Staying Safe During National Food Safety Month and Beyond
September 23, 2013

September is National Food Safety Month and there is no better way to participate than by keeping safe!

National Food Safety Month (NFSM) was created by the restaurant industry in 1994 to increase awareness about the importance of food safety education. Each year, new training activities are created for the restaurant and foodservice industry to help highlight proper safety practices and procedures, ensuring safe dining experiences for patrons.

 

Being educated on the proper handling of eggs is one important way to stay safe during National Food Safety Month and beyond. Although eggs are among the most nutritious foods you can buy, they are also perishable like raw meat, poultry, and fish. Like these other foods, shell eggs may contain Salmonella Enteritidis (SE) bacteria or other microorganisms and should always be safely handled, promptly refrigerated, and thoroughly cooked, as a result.

Follow these USDA instructions for safely handling eggs:

1.Wash hands, utensils, equipment and work areas with hot, soapy water before and after contact with eggs and egg-containing foods.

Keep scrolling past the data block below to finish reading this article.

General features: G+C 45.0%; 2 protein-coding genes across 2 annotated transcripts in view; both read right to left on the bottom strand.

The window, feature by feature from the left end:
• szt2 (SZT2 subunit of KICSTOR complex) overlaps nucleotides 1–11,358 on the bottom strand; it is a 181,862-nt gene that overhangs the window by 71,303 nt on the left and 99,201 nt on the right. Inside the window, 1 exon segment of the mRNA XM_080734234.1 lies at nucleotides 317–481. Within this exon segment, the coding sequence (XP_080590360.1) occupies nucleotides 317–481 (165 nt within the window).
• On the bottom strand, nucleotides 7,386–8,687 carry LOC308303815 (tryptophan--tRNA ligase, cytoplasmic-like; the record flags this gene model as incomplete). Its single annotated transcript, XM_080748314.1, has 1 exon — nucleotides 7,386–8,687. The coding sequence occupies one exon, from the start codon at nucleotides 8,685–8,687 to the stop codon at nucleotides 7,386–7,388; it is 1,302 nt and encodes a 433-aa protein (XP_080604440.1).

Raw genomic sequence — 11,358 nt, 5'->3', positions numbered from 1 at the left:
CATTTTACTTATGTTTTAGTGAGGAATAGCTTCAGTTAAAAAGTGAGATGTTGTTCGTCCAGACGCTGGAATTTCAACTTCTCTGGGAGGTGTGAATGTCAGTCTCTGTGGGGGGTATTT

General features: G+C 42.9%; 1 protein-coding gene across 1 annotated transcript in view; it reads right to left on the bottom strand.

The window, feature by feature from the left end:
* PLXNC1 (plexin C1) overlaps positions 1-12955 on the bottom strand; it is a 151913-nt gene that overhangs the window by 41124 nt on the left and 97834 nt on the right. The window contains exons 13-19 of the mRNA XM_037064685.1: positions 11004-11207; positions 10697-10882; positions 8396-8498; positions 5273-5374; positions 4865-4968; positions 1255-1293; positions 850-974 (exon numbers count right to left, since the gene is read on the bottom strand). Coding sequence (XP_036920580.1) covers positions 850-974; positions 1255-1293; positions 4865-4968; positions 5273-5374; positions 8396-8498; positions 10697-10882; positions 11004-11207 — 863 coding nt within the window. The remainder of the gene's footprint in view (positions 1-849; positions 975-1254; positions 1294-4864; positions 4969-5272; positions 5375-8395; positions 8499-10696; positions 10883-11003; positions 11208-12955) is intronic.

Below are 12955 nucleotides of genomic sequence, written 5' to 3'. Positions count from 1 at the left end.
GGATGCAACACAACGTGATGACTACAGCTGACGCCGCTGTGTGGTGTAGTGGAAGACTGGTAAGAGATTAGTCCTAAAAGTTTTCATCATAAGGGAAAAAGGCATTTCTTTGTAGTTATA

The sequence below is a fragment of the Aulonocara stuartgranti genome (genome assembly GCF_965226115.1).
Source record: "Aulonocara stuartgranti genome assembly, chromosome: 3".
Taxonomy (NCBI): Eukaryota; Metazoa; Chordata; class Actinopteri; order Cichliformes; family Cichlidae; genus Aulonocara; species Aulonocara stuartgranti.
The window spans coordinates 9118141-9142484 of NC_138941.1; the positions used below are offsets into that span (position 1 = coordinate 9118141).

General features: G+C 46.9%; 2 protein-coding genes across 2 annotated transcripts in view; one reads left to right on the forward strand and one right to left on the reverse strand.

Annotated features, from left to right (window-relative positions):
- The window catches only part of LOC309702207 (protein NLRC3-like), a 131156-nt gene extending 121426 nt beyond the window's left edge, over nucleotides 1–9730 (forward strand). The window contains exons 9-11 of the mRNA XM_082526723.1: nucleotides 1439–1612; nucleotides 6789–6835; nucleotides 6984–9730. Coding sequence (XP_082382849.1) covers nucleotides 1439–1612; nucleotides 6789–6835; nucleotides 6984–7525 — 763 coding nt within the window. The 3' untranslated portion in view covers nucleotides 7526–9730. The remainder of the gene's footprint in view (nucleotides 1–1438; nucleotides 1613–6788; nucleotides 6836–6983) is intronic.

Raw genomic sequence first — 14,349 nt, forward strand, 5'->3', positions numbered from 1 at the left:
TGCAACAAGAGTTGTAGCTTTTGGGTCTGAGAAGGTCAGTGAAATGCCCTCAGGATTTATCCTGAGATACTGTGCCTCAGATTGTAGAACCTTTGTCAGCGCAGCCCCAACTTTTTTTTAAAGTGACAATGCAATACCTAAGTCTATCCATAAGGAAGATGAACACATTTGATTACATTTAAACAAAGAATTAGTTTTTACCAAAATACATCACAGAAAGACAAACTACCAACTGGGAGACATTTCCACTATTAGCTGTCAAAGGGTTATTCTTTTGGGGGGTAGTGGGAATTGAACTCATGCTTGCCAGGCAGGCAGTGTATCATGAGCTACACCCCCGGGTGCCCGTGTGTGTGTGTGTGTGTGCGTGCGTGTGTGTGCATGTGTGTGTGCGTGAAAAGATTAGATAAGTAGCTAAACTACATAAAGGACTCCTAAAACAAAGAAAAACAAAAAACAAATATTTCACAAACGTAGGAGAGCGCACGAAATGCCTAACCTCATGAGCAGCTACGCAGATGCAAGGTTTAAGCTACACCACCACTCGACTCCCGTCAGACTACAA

2.Keep raw eggs in their original carton at 45° F or below. Eggs should be used within five weeks of purchasing.

3.Avoid keeping eggs out of the refrigerator for more than two hours or 30 minutes to one hour when 85°F or hotter.

4.Remove only the number of eggs needed from the carton and then return the carton to the refrigerator.

5.If possible, use a thermometer that measures the internal temperature of cooked foods to ensure eggs are thoroughly cooked (160° F for mixed egg dishes).

6.Poached and fried eggs should be cooked until the white is completely firm and the yolk is thickened. Scrambled eggs should be cooked until there are no visible liquids.

7.Left over hard-cooked eggs should always remain refrigerated in their shells and used within one week.

8.Resist the urge to taste the mixture before it has been cooked when preparing foods that contain eggs, such as cookie dough or cake batter.

9.Place hot foods into shallow containers and refrigerate, allowing them to cool completely if eggs were included and the dish will not be served immediately after cooking..

Follow the @EggSafetyCenter on Twitter for egg safety tips that will keep you and your family safe! Also, be on the lookout for #FoodSafetyMonth tweets that will keep you informed during September.